Some time Monday or Tuesday, the system will turn northeastward in response to an approaching upper-level trough. Does this turn happen after the system is well inland, as suggested by the European? Or does it bounce along the coast as predicted by the GFS? And then, does the ridge over the southeastern U.S. deflect it northward before it can affect our weather? The official NHC forecast has it over Central Louisiana by Thursday morning as a depression heading northeast and in northern Mississippi as a remnant low by Friday morning. We will assume that for our forecast.

ALABAMA’S WEATHER: The strong high pressure over the northeastern United States will ridge down the East Coast over the next 24 hours. This will push Beta into Texas and will keep its moisture at bay for us. Monday will get off to a refreshing start with lows in the 50s. It will be a mild day, with highs in the middle 70s. Tuesday looks like a carbon copy of Monday.

MIDWEEK AND BEYOND: As the ridge weakens, Beta will turn to the northeast, and a few showers will reach into Alabama Wednesday afternoon, with showers increasing Wednesday night into Thursday morning. It looks like rain will become likely Thursday night before it starts backing off on Friday.

WEEKEND OUTLOOK: Expect scattered showers on Saturday, but fair skies should return on Sunday as high pressure builds over the area.

TEMPERATURES: Highs will be in the 70s all week, with lows in the 50s. Weekend readings will return to the 80s as high pressure builds.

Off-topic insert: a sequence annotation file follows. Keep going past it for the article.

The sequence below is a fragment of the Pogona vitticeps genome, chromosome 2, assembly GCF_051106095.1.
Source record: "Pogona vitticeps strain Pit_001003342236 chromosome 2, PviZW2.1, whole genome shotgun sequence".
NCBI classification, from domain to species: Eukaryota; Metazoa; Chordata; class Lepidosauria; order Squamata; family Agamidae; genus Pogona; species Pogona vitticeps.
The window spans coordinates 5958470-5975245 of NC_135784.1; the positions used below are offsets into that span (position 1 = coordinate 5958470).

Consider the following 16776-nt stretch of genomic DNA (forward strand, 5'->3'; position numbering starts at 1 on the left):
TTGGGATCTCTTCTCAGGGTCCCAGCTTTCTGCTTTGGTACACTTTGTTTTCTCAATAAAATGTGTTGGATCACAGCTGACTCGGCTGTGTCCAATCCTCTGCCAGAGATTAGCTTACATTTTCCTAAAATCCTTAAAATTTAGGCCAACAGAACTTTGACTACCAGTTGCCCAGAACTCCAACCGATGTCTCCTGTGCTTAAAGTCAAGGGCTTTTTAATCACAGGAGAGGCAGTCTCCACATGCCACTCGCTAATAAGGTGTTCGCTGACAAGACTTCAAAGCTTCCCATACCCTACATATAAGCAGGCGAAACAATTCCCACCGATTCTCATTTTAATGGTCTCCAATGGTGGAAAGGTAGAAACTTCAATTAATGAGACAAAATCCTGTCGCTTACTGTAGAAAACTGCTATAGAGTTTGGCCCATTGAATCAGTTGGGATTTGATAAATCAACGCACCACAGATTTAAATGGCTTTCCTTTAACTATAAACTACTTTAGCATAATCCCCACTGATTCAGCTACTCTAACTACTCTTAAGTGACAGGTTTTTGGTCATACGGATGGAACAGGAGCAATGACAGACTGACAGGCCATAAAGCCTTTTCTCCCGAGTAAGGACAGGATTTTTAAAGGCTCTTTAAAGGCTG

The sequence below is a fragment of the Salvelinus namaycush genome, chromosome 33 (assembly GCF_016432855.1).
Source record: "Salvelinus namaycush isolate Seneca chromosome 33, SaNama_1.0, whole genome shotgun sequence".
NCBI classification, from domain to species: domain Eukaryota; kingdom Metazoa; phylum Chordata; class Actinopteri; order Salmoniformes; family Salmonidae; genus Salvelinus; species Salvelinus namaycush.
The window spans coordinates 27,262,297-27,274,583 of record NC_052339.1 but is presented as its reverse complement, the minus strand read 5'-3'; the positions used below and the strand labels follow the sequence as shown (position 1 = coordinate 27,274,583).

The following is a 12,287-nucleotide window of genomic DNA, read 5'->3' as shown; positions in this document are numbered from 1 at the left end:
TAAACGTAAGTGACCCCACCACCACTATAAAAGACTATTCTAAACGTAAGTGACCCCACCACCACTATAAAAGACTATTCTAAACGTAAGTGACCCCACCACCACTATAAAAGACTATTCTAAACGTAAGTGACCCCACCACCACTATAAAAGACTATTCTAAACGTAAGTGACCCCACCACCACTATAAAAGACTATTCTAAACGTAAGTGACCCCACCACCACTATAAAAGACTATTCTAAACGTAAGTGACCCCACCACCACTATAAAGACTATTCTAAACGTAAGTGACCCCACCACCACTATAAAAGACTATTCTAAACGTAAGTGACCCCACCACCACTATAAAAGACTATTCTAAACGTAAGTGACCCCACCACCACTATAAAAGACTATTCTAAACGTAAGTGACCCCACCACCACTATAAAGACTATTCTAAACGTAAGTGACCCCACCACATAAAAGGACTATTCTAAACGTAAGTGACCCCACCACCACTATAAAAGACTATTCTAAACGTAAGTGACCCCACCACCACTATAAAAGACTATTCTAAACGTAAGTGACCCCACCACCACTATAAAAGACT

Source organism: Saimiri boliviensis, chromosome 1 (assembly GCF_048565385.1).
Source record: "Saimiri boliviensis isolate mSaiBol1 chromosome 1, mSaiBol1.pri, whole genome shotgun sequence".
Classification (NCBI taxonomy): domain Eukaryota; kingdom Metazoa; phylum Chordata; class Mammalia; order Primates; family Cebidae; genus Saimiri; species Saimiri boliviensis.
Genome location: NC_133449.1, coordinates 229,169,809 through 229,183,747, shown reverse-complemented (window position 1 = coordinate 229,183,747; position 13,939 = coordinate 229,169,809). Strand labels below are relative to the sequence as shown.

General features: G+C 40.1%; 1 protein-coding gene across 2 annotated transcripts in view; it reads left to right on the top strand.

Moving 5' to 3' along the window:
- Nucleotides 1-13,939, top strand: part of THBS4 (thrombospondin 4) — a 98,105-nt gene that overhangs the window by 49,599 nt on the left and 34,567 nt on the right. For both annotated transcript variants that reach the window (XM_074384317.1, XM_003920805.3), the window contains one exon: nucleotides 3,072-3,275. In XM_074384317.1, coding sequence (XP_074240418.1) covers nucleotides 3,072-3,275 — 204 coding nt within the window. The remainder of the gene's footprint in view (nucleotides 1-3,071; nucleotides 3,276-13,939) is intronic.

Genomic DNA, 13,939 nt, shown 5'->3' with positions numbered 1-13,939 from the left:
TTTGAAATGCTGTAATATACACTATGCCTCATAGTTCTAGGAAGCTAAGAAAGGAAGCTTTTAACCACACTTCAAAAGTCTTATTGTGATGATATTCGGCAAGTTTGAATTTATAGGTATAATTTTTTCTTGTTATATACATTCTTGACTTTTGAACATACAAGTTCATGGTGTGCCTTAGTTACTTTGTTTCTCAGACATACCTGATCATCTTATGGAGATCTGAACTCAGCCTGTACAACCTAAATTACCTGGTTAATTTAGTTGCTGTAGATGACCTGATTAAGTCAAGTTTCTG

ELSEWHERE IN THE TROPICS: Tropical Storm Wilfred is about 1,200 miles east of the Lesser Antilles this morning. The storm is expected to dissipate over the next couple of days as it heads westward. The remnants of Hurricane Paulette are moving southward over warmer waters today and it could reacquire tropical or subtropical characteristics.

BEACHCAST: Scattered showers and storms will be the rule along the beautiful beaches of Alabama and Northwest Florida until Wednesday, then rain and storms will be on the increase. Of course, conditions will be slow to return to normal along the coasts of Alabama and the western Florida Panhandle after the hard hit by Hurricane Sally. There will be a high rip current risk by Monday into Midweek. Highs will be running in the mid and upper 70s.

Click here to see the Beach Forecast Center page.

WEATHERBRAINS: This week, the panel will entertain two experts on sprites. Check out the show at You can also subscribe on iTunes. You can watch the show live at or on James’ YouTube Channel You will be able to see the show on the James Spann 24×7 weather channel on cable or directly over the air on the dot 2 feed.

ON THIS DATE IN 2005: Hurricane Rita intensified rapidly as it passed through the Florida Straits about 50 miles south of Key West. A storm surge of up to five feet affected the Keys, overwashing US-1 in some locations. It was the beginning of an astounding intensification that saw the storm deepen from a Category Two to a Category Five storm in twenty-four hours. The central pressure in the storm would drop from 965 millibars to 897 millibars in twenty-four hours. Follow my weather history tweets on Twitter. I am @wxhistorian at

Category: Alabama's Weather, ALL POSTS, Tropical

About the Author ()

Bill Murray is the President of The Weather Factory. He is the site's official weather historian and a weekend forecaster. He also anchors the site's severe weather coverage. Bill Murray is the proud holder of National Weather Association Digital Seal #0001 @wxhistorian